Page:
Two days last week, all of my students (and myself) have parked our cell phones...and it’s been SOOOOOOOO relaxing.
A cacophony of desperate pleas filled the room: “That’s evil, Mrs. Jones,” “that’s unconstitutional,” “I’m going to die,” and my personal favorite: “I just started texting a boy I like!”
Yes, we were all in torture as we slid our phones into the individualized pockets of the closet shoe organizers I had bought at Walmart. What Snapchats would we miss...forever evading our speedy screen shot trigger finger? What tweets would...tweet on by? What cute boy or girl would be frozen for two hours awaiting the three light gray bubbles of the “text back”? We were about to find out…
My school schedule is blocked into two hour classes, three times a day. It’s a long chunk of time to focus teen energy...sometimes made longer by cell phones. I know, I know, we love our phones and, as educators, many of us rely on them as an educational tool. The kids can research, play fun quiz games like “Kahoot it,” and even finish up an essay draft on a Google doc and share it with us for editing. The phones have infinite capabilities; HOWEVER, even with my honors kids in AP Literature, I can attest that most phone usage is tied up in social media...and I would have been the same way in the 80s. Unfortunately or fortunately, these devices just did not exist. My tool of distraction was the origami note made from lined paper with my best friends code name on the outside. Getting the note in her hand was a whole other level of stealth.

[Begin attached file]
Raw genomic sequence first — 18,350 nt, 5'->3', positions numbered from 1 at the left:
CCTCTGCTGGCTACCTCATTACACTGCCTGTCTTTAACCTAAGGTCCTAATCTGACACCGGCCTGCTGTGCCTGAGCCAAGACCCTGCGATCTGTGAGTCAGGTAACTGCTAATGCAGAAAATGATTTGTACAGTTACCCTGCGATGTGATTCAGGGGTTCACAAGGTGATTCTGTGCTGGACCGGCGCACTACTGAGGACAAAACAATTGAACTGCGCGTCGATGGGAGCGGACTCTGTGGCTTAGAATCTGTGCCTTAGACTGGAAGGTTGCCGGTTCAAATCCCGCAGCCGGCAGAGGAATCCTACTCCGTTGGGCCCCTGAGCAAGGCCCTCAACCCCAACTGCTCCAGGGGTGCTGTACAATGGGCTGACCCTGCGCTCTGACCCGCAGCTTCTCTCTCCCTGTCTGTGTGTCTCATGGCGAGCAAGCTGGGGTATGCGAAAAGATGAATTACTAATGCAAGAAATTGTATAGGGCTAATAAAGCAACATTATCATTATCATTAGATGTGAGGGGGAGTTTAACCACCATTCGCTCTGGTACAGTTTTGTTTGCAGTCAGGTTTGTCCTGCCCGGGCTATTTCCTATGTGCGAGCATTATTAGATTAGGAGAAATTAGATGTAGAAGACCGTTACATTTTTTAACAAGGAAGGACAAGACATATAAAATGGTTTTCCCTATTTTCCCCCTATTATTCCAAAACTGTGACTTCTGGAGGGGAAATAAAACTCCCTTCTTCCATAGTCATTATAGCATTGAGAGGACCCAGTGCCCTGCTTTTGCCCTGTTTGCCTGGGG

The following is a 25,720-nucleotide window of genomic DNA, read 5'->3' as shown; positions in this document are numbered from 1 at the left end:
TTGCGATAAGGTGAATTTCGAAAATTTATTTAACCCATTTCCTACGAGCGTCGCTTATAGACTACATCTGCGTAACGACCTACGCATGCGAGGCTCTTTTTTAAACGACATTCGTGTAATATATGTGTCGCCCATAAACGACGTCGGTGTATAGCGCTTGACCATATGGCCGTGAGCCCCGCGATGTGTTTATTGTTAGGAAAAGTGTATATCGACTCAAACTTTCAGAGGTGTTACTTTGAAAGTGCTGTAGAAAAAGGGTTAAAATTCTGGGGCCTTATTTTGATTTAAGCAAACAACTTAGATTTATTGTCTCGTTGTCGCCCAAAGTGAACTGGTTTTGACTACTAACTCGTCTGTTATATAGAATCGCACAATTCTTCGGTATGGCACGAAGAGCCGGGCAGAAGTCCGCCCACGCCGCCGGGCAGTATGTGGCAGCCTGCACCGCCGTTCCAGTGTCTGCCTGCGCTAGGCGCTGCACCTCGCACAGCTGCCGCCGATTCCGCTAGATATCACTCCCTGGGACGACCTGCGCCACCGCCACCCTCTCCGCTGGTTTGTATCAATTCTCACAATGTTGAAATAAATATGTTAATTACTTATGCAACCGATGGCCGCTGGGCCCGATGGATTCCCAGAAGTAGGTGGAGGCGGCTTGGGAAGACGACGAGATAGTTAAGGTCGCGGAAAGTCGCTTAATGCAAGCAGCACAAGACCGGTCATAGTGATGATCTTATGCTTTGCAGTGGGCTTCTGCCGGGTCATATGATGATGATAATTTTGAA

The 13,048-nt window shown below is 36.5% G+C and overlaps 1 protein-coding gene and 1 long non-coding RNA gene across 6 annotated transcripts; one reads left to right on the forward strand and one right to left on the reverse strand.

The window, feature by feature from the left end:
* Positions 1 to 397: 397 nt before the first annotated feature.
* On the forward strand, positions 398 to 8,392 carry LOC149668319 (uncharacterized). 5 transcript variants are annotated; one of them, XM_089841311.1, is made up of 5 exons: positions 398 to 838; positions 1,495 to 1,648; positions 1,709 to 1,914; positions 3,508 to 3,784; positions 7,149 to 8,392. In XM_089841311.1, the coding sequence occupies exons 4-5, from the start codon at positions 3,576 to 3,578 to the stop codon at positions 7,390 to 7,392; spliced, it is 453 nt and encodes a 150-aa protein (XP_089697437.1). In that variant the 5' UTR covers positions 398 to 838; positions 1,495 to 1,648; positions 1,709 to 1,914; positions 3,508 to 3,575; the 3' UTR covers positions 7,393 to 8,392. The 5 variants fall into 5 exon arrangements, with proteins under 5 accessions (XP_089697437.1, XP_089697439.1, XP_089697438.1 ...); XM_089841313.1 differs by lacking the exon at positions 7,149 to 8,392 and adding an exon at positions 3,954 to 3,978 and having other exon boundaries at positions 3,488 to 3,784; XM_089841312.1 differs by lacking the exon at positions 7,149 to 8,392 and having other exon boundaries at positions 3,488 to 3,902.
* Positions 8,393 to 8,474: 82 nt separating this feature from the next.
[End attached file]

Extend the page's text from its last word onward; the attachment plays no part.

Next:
So, we parked our phones for the entire two hours. My potential commencement speakers enjoyed captive audiences in Speech class with beautifully written feedback forms from everyone in class. My AP Lit kids took a mock exam, writing three essays in two hours minus the vibration of their phone notifications.
Speaking of vibrations, the phone parking is next to my desk in the back of the room. As I was evaluating speeches and proctoring exams yesterday, I marvelled at HOW MANY TIMES THESE PHONES WERE BUZZING. I think a fair guesstimate would be hundreds! Hundreds of times per hour, these kids are distracted and pulled from whatever we are trying to accomplish in class. Even your most mature kid with the best handle on their impulse control is going to struggle to pay attention and not be seduced by the buzzzzzzzzzzzz…
I don’t really know where I’m going with this. Like most things in my life, I feel like moderation is the key to happiness. So, some days we will be tweeting, taking pictures, and screen chatting in “Todays Meet” and other days we will have to awkwardly stare into each others’ eyes with unoccupied hands at our sides.
CAN WE DO IT?